Similarly, Miles Kilo can access something called the DART 6 Overlay, which allows him to see enemies locations - but only after they have been spotted initially. He can also use it to slow down time a fraction, helping to make those all-important head-shots and also useful in getting out of a tricky situation.
This, too, has a recharge period and - depending on your chip upgrades - can be enhanced to work more effectively. Weaponry is as expected - with a few surprises thrown in - and all the weapons have a nice futuristic feel to them.
The single-player is challenging. It also brings back some great retro elements - such as the epic boss battles, which effectively put you up against an enemy agent who is almost as powerful as you are. The AI is (generally) relatively smart, taking cover and also moving around cover to chase you, rather than just cowering and blind firing or anything of that kind. This certainly adds a level of unexpectedness which is important in any shooter.
Graphically, Syndicate is a definite looker. The single player is a beautiful rendition of a 2069 cityscape, with some great lighting effects and crisp textures. The multiplayer co-op doesn't fare as well as the single player however, and here the graphics can look a little ragged at times, which is not helped by some significant anit-aliasing (AA) issues.
The controls are fluid and, while they can be a tad on the twitchy side at times, you quickly become familiar with them. One slight quirk is how difficult it is to switch to grenades, effectively making them more clunky than we would have liked.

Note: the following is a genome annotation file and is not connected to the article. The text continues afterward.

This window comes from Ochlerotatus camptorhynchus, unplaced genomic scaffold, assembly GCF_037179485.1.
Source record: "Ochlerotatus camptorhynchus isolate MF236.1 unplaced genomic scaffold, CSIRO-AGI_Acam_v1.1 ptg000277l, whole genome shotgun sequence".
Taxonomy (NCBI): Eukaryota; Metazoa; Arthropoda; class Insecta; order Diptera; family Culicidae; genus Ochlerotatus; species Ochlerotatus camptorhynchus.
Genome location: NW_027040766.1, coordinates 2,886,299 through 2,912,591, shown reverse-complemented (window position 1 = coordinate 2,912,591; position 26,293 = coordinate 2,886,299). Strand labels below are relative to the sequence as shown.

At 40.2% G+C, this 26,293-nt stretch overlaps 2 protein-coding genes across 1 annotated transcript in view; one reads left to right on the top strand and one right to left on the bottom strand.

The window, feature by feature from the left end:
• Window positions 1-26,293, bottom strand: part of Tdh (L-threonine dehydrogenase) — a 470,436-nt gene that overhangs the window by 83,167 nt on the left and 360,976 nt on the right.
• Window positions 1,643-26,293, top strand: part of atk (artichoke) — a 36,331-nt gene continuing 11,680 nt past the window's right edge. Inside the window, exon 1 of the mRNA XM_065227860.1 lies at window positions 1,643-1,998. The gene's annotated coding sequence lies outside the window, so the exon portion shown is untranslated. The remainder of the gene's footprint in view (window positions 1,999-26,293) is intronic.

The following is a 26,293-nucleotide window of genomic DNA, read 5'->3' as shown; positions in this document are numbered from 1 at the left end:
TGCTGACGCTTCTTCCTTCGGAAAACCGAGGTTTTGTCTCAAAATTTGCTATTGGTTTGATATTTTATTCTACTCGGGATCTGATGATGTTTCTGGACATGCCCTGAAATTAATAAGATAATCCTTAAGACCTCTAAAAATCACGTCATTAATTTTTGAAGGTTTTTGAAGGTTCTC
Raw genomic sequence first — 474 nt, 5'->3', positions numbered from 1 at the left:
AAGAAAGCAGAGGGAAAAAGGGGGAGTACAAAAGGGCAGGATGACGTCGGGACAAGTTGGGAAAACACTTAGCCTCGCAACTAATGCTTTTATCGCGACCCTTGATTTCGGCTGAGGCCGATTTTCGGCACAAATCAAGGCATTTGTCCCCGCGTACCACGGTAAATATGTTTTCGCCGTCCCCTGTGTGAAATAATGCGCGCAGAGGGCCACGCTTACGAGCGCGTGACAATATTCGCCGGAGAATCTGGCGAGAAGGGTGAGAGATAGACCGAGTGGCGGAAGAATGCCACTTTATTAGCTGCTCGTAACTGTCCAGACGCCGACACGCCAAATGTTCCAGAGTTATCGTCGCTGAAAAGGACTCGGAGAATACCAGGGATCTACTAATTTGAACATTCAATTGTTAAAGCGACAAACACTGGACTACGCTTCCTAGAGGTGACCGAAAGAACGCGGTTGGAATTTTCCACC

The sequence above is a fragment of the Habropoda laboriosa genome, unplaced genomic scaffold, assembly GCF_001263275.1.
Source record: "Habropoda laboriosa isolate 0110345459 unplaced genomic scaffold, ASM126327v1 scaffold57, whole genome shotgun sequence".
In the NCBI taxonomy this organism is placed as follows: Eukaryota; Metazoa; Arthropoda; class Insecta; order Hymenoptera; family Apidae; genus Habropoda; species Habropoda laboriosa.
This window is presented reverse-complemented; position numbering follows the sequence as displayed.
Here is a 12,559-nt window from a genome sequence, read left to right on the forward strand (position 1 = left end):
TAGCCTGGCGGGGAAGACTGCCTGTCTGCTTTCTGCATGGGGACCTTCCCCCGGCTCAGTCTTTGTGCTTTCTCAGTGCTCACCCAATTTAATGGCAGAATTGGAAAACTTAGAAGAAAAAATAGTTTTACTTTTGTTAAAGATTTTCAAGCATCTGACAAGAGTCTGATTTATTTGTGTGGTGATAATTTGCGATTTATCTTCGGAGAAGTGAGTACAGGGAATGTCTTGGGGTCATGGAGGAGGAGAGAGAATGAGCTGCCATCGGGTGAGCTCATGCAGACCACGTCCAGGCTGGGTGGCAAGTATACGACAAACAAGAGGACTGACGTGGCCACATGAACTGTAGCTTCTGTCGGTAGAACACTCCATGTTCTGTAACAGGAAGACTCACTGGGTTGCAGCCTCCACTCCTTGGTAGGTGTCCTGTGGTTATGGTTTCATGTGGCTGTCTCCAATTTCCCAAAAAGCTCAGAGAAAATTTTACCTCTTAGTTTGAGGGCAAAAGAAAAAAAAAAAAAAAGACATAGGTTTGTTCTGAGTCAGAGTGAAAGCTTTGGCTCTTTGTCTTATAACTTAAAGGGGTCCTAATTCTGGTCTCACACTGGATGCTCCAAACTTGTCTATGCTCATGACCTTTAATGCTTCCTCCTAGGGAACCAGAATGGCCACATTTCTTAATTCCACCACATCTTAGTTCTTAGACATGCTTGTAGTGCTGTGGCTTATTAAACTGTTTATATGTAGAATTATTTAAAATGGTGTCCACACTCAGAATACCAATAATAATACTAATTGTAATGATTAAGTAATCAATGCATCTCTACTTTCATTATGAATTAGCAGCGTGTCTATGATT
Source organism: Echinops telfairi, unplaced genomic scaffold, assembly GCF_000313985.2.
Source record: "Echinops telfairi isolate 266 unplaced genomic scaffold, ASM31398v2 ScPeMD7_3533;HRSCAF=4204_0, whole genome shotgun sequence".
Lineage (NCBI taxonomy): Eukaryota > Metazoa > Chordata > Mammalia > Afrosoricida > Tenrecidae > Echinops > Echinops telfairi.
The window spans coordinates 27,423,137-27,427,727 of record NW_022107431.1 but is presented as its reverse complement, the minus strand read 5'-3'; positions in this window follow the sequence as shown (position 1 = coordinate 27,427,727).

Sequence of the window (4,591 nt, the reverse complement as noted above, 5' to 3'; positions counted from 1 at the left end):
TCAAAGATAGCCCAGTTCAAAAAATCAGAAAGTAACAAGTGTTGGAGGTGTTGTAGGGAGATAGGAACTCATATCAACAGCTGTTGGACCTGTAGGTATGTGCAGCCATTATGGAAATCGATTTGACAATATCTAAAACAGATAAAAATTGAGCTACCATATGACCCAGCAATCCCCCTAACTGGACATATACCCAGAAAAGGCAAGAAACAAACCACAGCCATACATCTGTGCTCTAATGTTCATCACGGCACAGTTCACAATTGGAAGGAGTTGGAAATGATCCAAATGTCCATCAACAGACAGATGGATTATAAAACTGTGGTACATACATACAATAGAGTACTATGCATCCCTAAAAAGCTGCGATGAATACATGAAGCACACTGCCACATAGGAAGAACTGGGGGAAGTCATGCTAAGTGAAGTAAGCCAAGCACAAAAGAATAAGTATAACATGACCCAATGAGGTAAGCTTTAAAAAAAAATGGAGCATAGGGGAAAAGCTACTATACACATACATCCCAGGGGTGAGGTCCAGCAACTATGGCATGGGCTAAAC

Another important aspect of the game is its co-op mode - particularly because the single-player is relatively short, at around six to nine hours. The co-op mode lets you play with three other agents online. Using the matchmaking to find random team-mates worked really well, even dropping in new team mates when others dropped out, seamlessly.
In Syndicate's co-op, you play through a range of missions which are different to the single-player, but tie in with the storyline. The missions are not all available from the outset, and need to be played through in sequence to be unlocked.
We had a blast in the co-op multiplayer, so much so that it's worth it almost all on its own. It is well fleshed-out, and prevents players from going it alone to an extent which is a relief, because you'll need the back-up. The ability to use your chip to breach enemies really adds an exciting twist to the online mode.
What we didn't like is the need to sign up to EA's Origin online service when we already have a PSN account - when will developers stop doing this? That said, it's a relatively minor criticism.
Syndicate really lived up to the expectations laid down by its predecessor. It is a totally different approach, and it was a risk in a market flooded with first-person shooters.
Our feeling is that Starbreeze haS done a great job with this one, and though the single-player mode is shorter than we would have liked, the co-op multiplayer goes some way to make up for this.
Graphically the game is great, aside from the multiplayer, and the storyline is one of the most gripping and enthralling we've seen. If you were thinking of buying it for the single-player alone, you could easily give it a rent, but the multiplayer makes it worth the buy.
Platform: PS3, Xbox 360